The Kinks – Lola Versus Powerman… – Our Shootout Winner from 2013

More of The Kinks

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EXCELLENT SOUND ON BOTH SIDES, A+++ for the first and A++ for the second — I don’t remember ever hearing a better copy! This is the first copy to make it to the site in over three years, and there were only a small handful to hit the site before that. It’s hard to find clean early Kinks pressings, and it’s much tougher to find ones like this that actually sound good!

Now this obviously ain’t the best sounding album in the world, but this copy sure sounds better than the ones we played it against. The sound is lively, clean, transparent and natural. Most importantly, it sounds CORRECT.

What do Hot Stampers give you for lo-fi music like this? Less distortion, more ambience, clearer transients, and more weight to the bottom end. On a top copy like this one you get more energy, more dynamics and more presence to the vocals. It certainly doesn’t turn this music into an Audiophile Demo Disc, but if you love the Kinks like we do you’re going to get a lot out of this copy. We sure did!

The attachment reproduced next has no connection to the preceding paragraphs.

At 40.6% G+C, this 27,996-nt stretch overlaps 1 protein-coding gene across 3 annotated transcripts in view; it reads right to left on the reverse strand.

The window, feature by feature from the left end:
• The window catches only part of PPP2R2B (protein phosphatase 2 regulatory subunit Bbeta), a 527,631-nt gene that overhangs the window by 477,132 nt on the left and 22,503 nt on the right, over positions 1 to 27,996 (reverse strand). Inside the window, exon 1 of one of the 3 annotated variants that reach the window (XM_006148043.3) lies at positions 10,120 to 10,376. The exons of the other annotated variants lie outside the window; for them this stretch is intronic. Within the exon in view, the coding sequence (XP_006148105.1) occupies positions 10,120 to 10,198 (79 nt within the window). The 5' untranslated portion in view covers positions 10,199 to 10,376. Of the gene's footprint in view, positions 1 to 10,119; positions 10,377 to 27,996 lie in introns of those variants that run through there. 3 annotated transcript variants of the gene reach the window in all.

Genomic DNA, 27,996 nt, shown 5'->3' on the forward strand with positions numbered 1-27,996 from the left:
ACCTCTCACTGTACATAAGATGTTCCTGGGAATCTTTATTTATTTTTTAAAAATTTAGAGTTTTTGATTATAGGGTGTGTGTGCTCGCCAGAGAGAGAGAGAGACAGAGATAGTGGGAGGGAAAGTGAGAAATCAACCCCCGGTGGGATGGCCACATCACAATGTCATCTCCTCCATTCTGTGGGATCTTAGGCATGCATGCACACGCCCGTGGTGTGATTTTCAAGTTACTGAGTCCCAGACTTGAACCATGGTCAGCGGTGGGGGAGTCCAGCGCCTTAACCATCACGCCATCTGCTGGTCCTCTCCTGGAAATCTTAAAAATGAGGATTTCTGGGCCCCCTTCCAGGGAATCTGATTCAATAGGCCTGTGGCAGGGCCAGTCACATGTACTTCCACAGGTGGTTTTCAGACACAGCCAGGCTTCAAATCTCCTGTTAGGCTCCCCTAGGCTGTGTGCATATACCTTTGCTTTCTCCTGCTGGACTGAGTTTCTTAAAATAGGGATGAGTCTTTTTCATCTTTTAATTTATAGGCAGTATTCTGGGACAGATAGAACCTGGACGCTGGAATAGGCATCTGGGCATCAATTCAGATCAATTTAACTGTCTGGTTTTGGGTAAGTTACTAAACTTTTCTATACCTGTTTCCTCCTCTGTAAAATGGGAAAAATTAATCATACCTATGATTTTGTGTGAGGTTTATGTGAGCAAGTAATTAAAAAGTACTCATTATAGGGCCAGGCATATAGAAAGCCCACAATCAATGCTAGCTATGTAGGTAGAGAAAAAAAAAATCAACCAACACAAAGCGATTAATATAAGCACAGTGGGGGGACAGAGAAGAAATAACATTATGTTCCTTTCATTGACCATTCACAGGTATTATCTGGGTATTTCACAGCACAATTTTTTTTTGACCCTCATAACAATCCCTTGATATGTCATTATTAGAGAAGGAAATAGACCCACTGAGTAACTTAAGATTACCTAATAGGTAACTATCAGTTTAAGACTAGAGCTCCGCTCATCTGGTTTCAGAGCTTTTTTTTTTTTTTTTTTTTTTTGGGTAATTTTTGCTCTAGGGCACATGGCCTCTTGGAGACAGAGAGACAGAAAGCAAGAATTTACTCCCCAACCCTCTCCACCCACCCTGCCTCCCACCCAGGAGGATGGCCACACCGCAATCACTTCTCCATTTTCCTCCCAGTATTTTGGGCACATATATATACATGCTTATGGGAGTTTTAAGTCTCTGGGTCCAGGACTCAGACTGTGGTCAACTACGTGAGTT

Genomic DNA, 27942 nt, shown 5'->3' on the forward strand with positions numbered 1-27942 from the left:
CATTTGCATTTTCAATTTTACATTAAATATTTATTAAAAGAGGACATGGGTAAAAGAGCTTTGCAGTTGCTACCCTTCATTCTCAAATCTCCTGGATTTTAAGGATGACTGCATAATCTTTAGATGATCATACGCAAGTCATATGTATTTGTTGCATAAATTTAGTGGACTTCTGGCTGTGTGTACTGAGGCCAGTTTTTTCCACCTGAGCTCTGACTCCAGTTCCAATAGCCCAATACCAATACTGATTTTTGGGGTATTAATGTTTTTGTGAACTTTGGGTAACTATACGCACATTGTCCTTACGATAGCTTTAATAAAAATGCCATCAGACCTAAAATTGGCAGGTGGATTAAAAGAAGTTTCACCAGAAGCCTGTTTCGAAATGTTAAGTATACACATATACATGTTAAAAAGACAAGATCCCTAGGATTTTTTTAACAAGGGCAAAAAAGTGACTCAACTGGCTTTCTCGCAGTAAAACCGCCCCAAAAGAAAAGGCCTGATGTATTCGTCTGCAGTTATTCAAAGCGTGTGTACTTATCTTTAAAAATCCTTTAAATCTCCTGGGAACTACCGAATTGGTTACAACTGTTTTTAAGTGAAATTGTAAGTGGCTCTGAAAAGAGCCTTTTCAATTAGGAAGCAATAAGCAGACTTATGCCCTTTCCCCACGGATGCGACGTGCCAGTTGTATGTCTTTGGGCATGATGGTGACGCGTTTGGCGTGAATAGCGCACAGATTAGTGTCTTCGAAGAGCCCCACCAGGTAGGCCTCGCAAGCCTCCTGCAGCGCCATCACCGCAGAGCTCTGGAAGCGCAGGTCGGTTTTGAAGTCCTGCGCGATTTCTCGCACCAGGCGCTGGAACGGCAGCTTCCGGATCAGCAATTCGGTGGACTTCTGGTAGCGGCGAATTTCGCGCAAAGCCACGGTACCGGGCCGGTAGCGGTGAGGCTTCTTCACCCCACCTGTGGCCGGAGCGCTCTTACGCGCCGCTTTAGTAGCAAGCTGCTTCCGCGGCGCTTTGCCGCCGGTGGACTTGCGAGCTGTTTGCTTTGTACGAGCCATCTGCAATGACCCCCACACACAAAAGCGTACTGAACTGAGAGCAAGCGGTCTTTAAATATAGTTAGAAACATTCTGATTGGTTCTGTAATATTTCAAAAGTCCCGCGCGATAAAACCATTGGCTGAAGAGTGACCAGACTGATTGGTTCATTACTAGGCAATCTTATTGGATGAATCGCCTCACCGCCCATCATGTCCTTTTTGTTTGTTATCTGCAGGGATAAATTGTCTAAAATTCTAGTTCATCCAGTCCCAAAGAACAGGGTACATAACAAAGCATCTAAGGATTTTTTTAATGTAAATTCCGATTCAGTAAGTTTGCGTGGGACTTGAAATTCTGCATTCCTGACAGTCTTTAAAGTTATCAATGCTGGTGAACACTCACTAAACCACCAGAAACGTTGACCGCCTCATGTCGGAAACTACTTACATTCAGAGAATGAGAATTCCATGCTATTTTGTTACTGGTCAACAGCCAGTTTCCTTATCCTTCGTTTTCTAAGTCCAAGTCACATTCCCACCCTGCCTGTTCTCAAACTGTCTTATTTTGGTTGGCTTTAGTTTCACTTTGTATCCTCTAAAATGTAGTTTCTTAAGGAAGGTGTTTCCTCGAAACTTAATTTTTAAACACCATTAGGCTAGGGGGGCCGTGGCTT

The overall sound is clean, clear, open, and transparent. The piano actually has a little bit of weight — something missing from most other copies. Side one has wonderful energy and presence with lots of texture to the instruments. Side two is super transparent and surprisingly rich and full. You’re going to have a very hard time finding a copy that sounds as good as this one!

TRACK LISTING

Side One

Introduction 
The Contenders
Strangers 
Denmark Street 
Get Back in Line 
Lola 
Top of the Pops
The Moneygoround

Side Two

This Time Tomorrow
A Long Way From Home 
Rats 
Apeman 
Powerman 
Got to Be Free

AMG Review

… a loose concept album about Ray Davies’ own psychosis and bitter feelings toward the music industry… it’s one of his strongest set of songs… If his wit wasn’t sharp, the entire project would be insufferable, but the album is as funny as it is angry. Furthermore, he balances his bile with three of his best melancholy ballads: “This Time Tomorrow,” “A Long Way From Home,” and the anti-welfare and union “Get Back in Line,” which captures working-class angst better than any other rock song. These songs provide the spine for a wildly unfocused but nonetheless dazzling tour de force that reveals Ray’s artistic strengths and endearing character flaws in equal measure.

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